The idea that medallion holders aren't working because they make too much money is absurd.
  • At one public hearing, a woman claimed that medallion holders weren't working because they were home eating pizzas. Did she mean to say that they were home eating watermelons?
  • Facts: Medallion holders average about $45,000 per year. The average salary in San Francisco is $65,000. Medallion holders get paid $2,000 a month to lease out their cabs. Studio apartments start at $1,500 per month. Most cab drivers can't afford not to work.
According to a source who wishes to remain anonymous, Newsom came up with a plan when he was a city supervisor to solve the homeless problem by detoxing homeless people and having them drive taxicabs.

Newsom's callous disregard for the fate of the drivers is certainly consistent with this attitude. In his world, cab drivers are lowlifes and undesirables. They are not "one of us," not real San Franciscans. If the drivers are too old, you just take the cabs away and let them fend for themselves. If they waited 15 years and paid $200,000 in fees with the idea that they were going to own something at the end of it, that's their problem.

This is the way you treat a member of an underclass, not a fellow human being.

When these stupid, lazy cab drivers mounted a series of protests against his plan, Mayor Newsom had his man Heinicke take it off the table.

This was in March 2009. But that wasn't the end of the matter. Only the beginning.

Thursday, October 1, 2009

A Short History of San Francisco's Taxi Crisis: Bigoty & Cabbies, Part 1

An African American customer of mine was waxing sympathetic.

"I don't know how you do this job," he said, "I mean they're rude, they abuse you, they demean you ... it's almost like being black."

"Except," I said, "I don't have to drive the cab home."

But he had a point. The stereotype is almost exactly the same. Cab drivers supposedly are dumb, dishonest, lazy, dirty and smell bad. Although they're stupid, you have to watch them because they're clever and they'll cheat you if they can.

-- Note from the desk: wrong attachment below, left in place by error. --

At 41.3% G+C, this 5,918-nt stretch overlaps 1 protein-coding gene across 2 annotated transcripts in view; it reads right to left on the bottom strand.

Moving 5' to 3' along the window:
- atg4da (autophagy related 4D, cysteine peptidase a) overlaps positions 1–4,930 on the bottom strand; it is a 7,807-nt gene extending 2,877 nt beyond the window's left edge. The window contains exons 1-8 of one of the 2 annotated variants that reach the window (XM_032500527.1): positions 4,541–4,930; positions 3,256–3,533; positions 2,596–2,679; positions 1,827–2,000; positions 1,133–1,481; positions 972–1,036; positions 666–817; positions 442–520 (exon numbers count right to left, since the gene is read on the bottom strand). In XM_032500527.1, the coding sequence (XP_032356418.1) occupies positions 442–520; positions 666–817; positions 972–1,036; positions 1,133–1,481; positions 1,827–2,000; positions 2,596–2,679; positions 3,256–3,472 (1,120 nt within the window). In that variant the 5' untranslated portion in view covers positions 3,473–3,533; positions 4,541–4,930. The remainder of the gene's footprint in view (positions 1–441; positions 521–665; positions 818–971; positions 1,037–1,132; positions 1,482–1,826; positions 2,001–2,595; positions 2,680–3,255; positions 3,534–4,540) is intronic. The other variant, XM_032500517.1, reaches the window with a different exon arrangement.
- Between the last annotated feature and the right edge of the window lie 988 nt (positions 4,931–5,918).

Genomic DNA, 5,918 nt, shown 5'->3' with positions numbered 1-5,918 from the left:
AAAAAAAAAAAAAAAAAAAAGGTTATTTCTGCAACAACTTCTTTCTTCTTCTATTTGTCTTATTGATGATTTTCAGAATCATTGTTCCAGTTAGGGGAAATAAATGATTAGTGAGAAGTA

The cliché is also fed by the fact that many cab drivers are immigrants and minorities of various kind. Snobs who are way too PC to utter a racial or ethnic slur can still get their jollies by slandering "cabbies."

Of course labeling a class of people as inferior leads to more than mere insults. Inferior people are treated differently. If you want to complain about a bus driver, you call your local MTA. If you want to complain about about a cab driver, in most cities you call the police.

Far too many people would probably agree with the former Director of the San Francisco Taxi Commission, Heidi Machen, who wrote, "All of the ex-cons and alternative types who can't make it in another profession ... eventually wind up driving ... taxis."

At best, we're seen as a collection of foreigners and lowlifes.

Certainly San Francisco's "liberal" mayor, Gavin Newsom, was not thinking of cab drivers in February 2009 when he wrote, "Our job (during the recession) is ... to save San Franciscan's from losing their homes, losing their jobs and losing their small businesses."

On the contrary, Mayor Newsom intended to help fight San Francisco's budget deficit by taking the taxis away from San Francisco's cab drivers, selling them at auctions and keeping "most of the money..."

Newsom never mentioned the fact that his plan would cause most of San Francisco's 1,200 taxicab owners to lose their small businesses, their jobs and no doubt their homes.

"This city asset (taxis) has been underutilized and the (taxi) industry has underperformed," said the mayor who ran for election on a platform of balancing the budget. The city was $600 million in debt at the time he spoke.

And he talks about us underperforming?

That's the nice thing about spouting stereotypes. You don't have to worry about facts. If by "underutilized" the mayor means the taxi industry isn't paying its fair share, this is nonsense. The cab business actually pays millions of dollars per year in fees and taxes. Medallion holders alone pay $1.5 million per year in licensing fees.

If the mayor means (as he seems to imply) that he can solve San Francisco's deficit problems by selling cabs, he's dreaming. If he auctioned off all of the fleet's 1,500 taxis for $400,000 a piece, it would indeed cover his deficit. But (legal issues aside) who would buy the taxis in such a scenario?

Can you imagine the outcry that would take place if Newsom tried to pull a stunt like this in another industry? What if he decided to take over the city's trucking businesses? Or beauty salons? Or even massage parlors?

He would be condemned by the unions on one hand and civil libertarians on the other.

But cab drivers? Who cares? They're "underperfoming".

Mayor Newsom fought against a 1.395% business tax that could have raised millions of dollars for the people but would have hit his friends and himself.

Gavin Newsom apparently thinks that somebody has to sacrifice themselves for the good of the city but it's not going to be him or his cronies.

Let it be the cabbies.